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Recovering From Loss: What Are You Focused On?

Posted on 12/19/15 16 Comments

Tragedy can be permanently scaring to those it touches. Disoriented, confused, mixed with feelings of anguish and guilt makes it difficult to know how to move forward.

Last night many people from my local agility community gathered here at Say Yes to celebrate the life of an Adrian puppy Fi,jpgawesome man, Adrian Rooyackkers, who’s life was cut short by tragedy. I considered Adrian a good friend, someone I could count on when I called…someone I would drop anything to help if he called. But he wasn’t just that to me. We could be in any country around the world and if Adrian saw someone who needed help he stopped and helped. He was father, a husband and a grandfather. But we in agility knew him as an agility judge, a seminar presenter, a member of five Canadian World teams, and most of all a man who loved his dogs.
Adrian made it “cool” to be competitive in Canada. He was known to start side bets at any local agility tooniecompetition. It was a given, there would be a “toonie” (our Canadian two dollar coin) on the line for any Snookers or Gamblers run you and Adrian were entered in…and any other run you would like to challenge him in. It mattered not that he knew your dog was faster…it was putting you under pressure to be at your best in order to beat him that mattered to Adrian.

The agility system in Canada has always been about being consistent. IMG_2891 copyNo where in our
program is there any reward for flat out speed. Ours is a titling based system where you will get more legs towards bigger titles if your agility dog is careful, because with careful it is easier to get a qualifying score. Our national championships are awarded to the dog and handler team that can be the most consistent performer in six rounds of agility. Not a criticism, just a fact. I’m not saying fast dogs don’t win, heck my dogs and Adrian’s have won that Championship many times, just saying it rewards those dogs who tend more towards careful than flat out fast. It doesn’t rewards a handler to be willing to “go for it”.
Adrian wanted to give Canadians a reason to learn how to “go for it.” So ten years ago facilityAdrian and his wife Susan started the “Canada Cup,” an event hosted at their gorgeous agility facility where he gave away $10,000 in prize money to those who would “go for it.” But as competitive as Adrian was, he was the first to greet you as you crossed the finish line with your dog. It didn’t matter if you beat him or he beat you, Adrian was there to high five you as you came out of the ring. At World Championship
events  it didn’t matter if you had a great run or a terrible one. Adrian was the first person you saw as you crossed the finish line. Yes, it was cool to be competitive because Adrian demonstrated how to do it with extreme elegance and grace.

To me, that is Adrian’s legacy, competitive grace. What I have to Course Map readingshare now is a lesson learned in his passing. Since Adrian’s death two weeks ago I, like many, have tried to make sense of what happened. For me that meant reacquainting myself with books and resources on motivation, learning, and choices.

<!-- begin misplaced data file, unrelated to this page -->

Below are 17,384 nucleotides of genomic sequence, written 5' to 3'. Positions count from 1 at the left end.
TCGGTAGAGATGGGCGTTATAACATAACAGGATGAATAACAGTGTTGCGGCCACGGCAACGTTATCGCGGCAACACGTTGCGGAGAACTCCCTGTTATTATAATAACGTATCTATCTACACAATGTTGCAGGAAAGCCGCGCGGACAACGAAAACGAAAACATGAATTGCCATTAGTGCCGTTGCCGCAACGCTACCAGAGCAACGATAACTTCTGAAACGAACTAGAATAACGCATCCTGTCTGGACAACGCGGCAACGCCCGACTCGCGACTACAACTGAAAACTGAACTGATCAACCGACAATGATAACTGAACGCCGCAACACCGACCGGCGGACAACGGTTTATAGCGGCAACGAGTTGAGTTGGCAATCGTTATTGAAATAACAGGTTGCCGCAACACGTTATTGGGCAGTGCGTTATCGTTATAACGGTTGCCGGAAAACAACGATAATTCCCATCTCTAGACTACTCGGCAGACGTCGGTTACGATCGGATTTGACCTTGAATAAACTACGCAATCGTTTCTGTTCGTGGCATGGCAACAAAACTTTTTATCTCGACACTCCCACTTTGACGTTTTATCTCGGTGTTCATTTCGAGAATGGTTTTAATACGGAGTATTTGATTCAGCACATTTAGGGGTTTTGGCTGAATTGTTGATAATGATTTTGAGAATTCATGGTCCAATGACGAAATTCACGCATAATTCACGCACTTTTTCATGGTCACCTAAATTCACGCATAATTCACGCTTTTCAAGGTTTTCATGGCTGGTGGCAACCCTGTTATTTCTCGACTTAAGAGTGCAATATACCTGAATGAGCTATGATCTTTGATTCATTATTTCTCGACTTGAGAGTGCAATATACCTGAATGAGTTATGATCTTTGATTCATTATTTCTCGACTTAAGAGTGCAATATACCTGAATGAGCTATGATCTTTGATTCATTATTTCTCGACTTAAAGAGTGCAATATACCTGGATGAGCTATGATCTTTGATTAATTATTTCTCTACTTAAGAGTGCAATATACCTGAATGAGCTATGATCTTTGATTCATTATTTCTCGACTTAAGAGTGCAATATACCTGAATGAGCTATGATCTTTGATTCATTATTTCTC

I want to share what I learned because I think it could help not only those who knew Adrian but also anyone recovering from any loss or disappointment in their life. It all goes back to how our brain works and how it processes memories.

*Note, I am not a psychologist so what I am saying is “simplified science.”

Every time we have a fantastic experience, for example we had a “dream run” in agility, the thrill of that amazing run is over the second we leave the ring. We strengthen the memory of that dream run by getting congratulations from those watching, by us explaining how it felt or why we handled how we did, by telling someone who wasn’t there about how well it all ended. Each time we repeat the story we make that memory stronger and stronger in our brain. Weeks or months later when we tell a new person about that magical moment when it all came together we get to relive it again.  Even months later as we share the story our body reflects the emotions of the moment, we can’t help but smile ear to ear, we might even get the same “grip” of our heart, blood rushing to our head sensation as we tell the story. Every time we repeat the story is another chance to “relive” the joy, the excitement, the love we have for our dog. Tell it 20 times, we relive the emotions of our amazing, joyful experience 20 more times.

That is how our brain works. You see, our brain is like a computer. There is an event we experience like a “dream run in agility.” Our brain can only recall that event as it actually happened for a few short hours after it happened and then our brain re-writes the event with a new memory file…it is like our computer doing its nightly back up. Every time we tell the story we re-program our brain to store THAT version of the story. So maybe our dog turns a little tighter, maybe we beat our competition by a half a second more. It is real to us because we have re-programmed our brain with the latest version. That is how  weekend fishermen seem to grow the size a fish they caught every time they tell someone new about their day on the lake.

But here is the thing. Our brain works the same when we experience disappointment, loss or tragedy. Every time we re-tell the story we re-live the same emotional experience we had at the moment of the disappointment or tragedy. The same flood of fear, anger, guilt, sorrow, frustration, pain, and disappointment comes crashing down on us the same way the joy and excitement does when we re-tell the story of our “dream run.”

It is how people trapped in drama stay in their own trap. They post it to FaceBook, which stirs many “PM me for more details”…it is them re-living that drama and pain over and over every time they “share their pain.”

So now when I share my stories of Adrian, they are shared simply with the preface, “I lost a good friend recently, let me tell you why he was such a great man….”. Rather than starting with “My friend died tragically, let me tell you about the pain his death has brought our community.”

I am not meaning to negate anyones pain or experiences with my perspective. Nor am I trying to replace the
need for a therapist. If you are in pain there is help to find a way out, please ask, no one is meant to go it alone. I am just sharing why joy or pain stays with people and how we all can program our own brains to “grow the size of our fishes” in our own memory banks. What we focus on grows; I choose to focus on joy, love and gratitude.